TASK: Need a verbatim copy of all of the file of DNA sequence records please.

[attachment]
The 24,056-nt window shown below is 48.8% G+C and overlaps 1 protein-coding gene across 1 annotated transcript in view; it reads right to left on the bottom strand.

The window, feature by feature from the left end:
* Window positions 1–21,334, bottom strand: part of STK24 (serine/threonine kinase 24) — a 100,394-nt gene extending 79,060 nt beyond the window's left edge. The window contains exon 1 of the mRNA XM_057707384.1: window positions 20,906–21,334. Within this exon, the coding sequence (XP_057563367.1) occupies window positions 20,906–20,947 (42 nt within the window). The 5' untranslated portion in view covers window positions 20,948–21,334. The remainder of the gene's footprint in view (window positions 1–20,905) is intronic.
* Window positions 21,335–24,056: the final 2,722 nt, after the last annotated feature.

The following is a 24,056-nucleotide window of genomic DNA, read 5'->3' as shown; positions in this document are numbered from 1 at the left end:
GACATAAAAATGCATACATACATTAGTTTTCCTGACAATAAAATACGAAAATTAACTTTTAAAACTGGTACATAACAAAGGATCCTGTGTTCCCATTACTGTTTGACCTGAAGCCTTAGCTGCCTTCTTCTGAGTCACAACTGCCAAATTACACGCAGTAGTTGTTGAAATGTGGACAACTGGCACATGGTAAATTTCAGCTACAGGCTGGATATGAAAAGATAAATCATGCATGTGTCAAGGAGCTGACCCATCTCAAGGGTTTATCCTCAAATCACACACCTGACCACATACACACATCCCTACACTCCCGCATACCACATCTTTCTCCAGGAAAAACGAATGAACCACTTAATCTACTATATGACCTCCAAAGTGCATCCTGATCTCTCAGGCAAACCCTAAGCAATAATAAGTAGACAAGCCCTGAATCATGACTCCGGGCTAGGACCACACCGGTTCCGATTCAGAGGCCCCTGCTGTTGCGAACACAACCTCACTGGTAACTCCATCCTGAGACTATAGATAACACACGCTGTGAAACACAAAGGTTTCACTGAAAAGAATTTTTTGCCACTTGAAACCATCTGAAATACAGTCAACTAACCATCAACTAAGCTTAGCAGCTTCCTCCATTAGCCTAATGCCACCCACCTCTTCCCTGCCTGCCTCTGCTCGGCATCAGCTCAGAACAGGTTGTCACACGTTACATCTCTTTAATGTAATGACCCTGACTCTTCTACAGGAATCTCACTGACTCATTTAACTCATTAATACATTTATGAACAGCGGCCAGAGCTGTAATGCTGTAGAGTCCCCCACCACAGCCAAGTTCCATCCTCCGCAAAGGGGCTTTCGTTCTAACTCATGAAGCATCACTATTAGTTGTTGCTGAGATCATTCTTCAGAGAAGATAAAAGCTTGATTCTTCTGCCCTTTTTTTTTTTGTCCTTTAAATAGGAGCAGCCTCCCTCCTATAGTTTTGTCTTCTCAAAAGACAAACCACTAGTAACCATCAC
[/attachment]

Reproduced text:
The 24,056-nt window shown below is 48.8% G+C and overlaps 1 protein-coding gene across 1 annotated transcript in view; it reads right to left on the bottom strand.

The window, feature by feature from the left end:
* Window positions 1–21,334, bottom strand: part of STK24 (serine/threonine kinase 24) — a 100,394-nt gene extending 79,060 nt beyond the window's left edge. The window contains exon 1 of the mRNA XM_057707384.1: window positions 20,906–21,334. Within this exon, the coding sequence (XP_057563367.1) occupies window positions 20,906–20,947 (42 nt within the window). The 5' untranslated portion in view covers window positions 20,948–21,334. The remainder of the gene's footprint in view (window positions 1–20,905) is intronic.
* Window positions 21,335–24,056: the final 2,722 nt, after the last annotated feature.

The following is a 24,056-nucleotide window of genomic DNA, read 5'->3' as shown; positions in this document are numbered from 1 at the left end:
GACATAAAAATGCATACATACATTAGTTTTCCTGACAATAAAATACGAAAATTAACTTTTAAAACTGGTACATAACAAAGGATCCTGTGTTCCCATTACTGTTTGACCTGAAGCCTTAGCTGCCTTCTTCTGAGTCACAACTGCCAAATTACACGCAGTAGTTGTTGAAATGTGGACAACTGGCACATGGTAAATTTCAGCTACAGGCTGGATATGAAAAGATAAATCATGCATGTGTCAAGGAGCTGACCCATCTCAAGGGTTTATCCTCAAATCACACACCTGACCACATACACACATCCCTACACTCCCGCATACCACATCTTTCTCCAGGAAAAACGAATGAACCACTTAATCTACTATATGACCTCCAAAGTGCATCCTGATCTCTCAGGCAAACCCTAAGCAATAATAAGTAGACAAGCCCTGAATCATGACTCCGGGCTAGGACCACACCGGTTCCGATTCAGAGGCCCCTGCTGTTGCGAACACAACCTCACTGGTAACTCCATCCTGAGACTATAGATAACACACGCTGTGAAACACAAAGGTTTCACTGAAAAGAATTTTTTGCCACTTGAAACCATCTGAAATACAGTCAACTAACCATCAACTAAGCTTAGCAGCTTCCTCCATTAGCCTAATGCCACCCACCTCTTCCCTGCCTGCCTCTGCTCGGCATCAGCTCAGAACAGGTTGTCACACGTTACATCTCTTTAATGTAATGACCCTGACTCTTCTACAGGAATCTCACTGACTCATTTAACTCATTAATACATTTATGAACAGCGGCCAGAGCTGTAATGCTGTAGAGTCCCCCACCACAGCCAAGTTCCATCCTCCGCAAAGGGGCTTTCGTTCTAACTCATGAAGCATCACTATTAGTTGTTGCTGAGATCATTCTTCAGAGAAGATAAAAGCTTGATTCTTCTGCCCTTTTTTTTTTTGTCCTTTAAATAGGAGCAGCCTCCCTCCTATAGTTTTGTCTTCTCAAAAGACAAACCACTAGTAACCATCAC